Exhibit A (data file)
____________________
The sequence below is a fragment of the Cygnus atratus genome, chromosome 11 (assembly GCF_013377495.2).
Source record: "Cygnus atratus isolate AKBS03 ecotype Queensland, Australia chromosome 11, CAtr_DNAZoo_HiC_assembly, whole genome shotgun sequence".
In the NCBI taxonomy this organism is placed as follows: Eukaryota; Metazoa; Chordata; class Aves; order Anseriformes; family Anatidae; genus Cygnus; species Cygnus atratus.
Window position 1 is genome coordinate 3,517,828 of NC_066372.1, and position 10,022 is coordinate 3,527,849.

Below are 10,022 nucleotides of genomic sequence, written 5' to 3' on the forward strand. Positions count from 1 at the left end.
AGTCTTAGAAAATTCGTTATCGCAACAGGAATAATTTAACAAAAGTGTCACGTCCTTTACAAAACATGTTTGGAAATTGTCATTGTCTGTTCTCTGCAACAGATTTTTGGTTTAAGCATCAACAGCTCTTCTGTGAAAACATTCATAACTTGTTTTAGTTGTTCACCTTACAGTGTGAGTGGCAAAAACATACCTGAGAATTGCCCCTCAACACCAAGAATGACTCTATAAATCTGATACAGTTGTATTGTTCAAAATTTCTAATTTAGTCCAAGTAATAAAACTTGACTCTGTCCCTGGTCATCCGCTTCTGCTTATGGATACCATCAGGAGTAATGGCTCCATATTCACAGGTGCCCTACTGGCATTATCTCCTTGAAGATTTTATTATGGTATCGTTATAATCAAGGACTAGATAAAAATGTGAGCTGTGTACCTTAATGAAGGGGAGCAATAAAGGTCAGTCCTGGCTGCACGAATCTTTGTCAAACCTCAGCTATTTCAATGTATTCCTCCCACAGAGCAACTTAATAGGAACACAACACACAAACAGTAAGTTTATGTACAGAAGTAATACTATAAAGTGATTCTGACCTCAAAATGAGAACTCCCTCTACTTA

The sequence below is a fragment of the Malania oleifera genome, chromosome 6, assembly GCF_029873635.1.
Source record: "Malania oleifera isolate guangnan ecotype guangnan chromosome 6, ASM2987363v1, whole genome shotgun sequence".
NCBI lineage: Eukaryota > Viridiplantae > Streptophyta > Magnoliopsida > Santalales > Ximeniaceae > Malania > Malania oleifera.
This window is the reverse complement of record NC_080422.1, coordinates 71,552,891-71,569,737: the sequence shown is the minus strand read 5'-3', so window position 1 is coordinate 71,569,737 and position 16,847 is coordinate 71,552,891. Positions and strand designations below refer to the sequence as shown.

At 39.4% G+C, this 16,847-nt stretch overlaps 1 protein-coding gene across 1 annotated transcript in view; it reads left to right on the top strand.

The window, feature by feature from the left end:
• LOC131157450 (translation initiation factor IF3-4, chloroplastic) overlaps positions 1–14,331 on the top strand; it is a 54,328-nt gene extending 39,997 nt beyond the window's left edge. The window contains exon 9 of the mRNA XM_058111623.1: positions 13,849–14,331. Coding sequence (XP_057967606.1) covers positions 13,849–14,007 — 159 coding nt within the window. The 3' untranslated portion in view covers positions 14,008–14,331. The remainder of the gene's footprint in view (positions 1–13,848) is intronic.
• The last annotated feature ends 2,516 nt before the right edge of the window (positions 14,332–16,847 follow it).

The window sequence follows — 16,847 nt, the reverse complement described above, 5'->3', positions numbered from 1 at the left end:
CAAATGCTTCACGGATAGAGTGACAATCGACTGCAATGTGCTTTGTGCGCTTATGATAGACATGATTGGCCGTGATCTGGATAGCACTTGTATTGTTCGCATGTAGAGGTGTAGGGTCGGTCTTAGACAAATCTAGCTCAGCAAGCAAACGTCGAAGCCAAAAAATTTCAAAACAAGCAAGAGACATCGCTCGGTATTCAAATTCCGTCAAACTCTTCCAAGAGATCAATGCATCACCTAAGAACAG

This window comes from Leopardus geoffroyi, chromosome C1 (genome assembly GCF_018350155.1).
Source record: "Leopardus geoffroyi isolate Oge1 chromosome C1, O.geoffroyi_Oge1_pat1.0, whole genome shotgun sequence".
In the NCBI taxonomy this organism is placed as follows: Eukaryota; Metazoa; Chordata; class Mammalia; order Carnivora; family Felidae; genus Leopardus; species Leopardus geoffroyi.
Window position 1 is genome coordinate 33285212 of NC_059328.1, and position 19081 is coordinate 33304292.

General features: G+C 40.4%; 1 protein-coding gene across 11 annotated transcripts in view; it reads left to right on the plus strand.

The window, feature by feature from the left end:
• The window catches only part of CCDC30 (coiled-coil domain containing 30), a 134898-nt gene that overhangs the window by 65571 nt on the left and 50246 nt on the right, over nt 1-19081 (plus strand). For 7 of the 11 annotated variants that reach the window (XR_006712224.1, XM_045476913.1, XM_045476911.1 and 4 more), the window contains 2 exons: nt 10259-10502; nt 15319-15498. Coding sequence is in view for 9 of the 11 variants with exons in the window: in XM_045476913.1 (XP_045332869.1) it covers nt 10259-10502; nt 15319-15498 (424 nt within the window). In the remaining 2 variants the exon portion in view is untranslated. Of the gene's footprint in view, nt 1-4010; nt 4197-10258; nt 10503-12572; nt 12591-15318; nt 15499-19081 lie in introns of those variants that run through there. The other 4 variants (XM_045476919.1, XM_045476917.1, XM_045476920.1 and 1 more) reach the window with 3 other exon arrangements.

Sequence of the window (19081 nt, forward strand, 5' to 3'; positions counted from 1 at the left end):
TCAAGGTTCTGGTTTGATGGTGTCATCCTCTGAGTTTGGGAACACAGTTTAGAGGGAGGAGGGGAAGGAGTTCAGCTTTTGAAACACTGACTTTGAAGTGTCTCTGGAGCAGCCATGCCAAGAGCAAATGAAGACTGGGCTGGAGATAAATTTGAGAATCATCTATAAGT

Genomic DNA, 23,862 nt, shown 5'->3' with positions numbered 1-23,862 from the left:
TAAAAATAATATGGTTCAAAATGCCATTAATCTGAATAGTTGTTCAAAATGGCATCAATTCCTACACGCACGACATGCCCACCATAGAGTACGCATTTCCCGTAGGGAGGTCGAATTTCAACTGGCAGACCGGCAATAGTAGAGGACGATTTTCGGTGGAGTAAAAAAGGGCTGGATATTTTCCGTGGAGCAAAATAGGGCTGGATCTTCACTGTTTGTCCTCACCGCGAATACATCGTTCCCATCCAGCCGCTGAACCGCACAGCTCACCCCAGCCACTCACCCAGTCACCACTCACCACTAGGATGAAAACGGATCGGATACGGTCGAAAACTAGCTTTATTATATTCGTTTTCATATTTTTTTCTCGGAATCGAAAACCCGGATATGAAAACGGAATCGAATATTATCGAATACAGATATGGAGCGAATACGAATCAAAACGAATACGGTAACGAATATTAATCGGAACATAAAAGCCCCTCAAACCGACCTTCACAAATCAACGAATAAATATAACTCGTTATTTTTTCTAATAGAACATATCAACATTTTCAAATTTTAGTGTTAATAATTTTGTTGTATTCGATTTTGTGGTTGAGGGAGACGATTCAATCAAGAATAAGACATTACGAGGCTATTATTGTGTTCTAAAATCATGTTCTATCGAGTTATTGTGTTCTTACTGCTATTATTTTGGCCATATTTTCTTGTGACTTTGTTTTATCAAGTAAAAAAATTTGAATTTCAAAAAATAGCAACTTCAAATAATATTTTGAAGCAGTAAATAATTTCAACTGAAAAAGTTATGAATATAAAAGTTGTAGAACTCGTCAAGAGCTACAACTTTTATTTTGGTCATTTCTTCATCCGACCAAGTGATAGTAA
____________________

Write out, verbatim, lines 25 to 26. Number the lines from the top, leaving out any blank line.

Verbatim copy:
TCAAGGTTCTGGTTTGATGGTGTCATCCTCTGAGTTTGGGAACACAGTTTAGAGGGAGGAGGGGAAGGAGTTCAGCTTTTGAAACACTGACTTTGAAGTGTCTCTGGAGCAGCCATGCCAAGAGCAAATGAAGACTGGGCTGGAGATAAATTTGAGAATCATCTATAAGT

Genomic DNA, 23,862 nt, shown 5'->3' with positions numbered 1-23,862 from the left: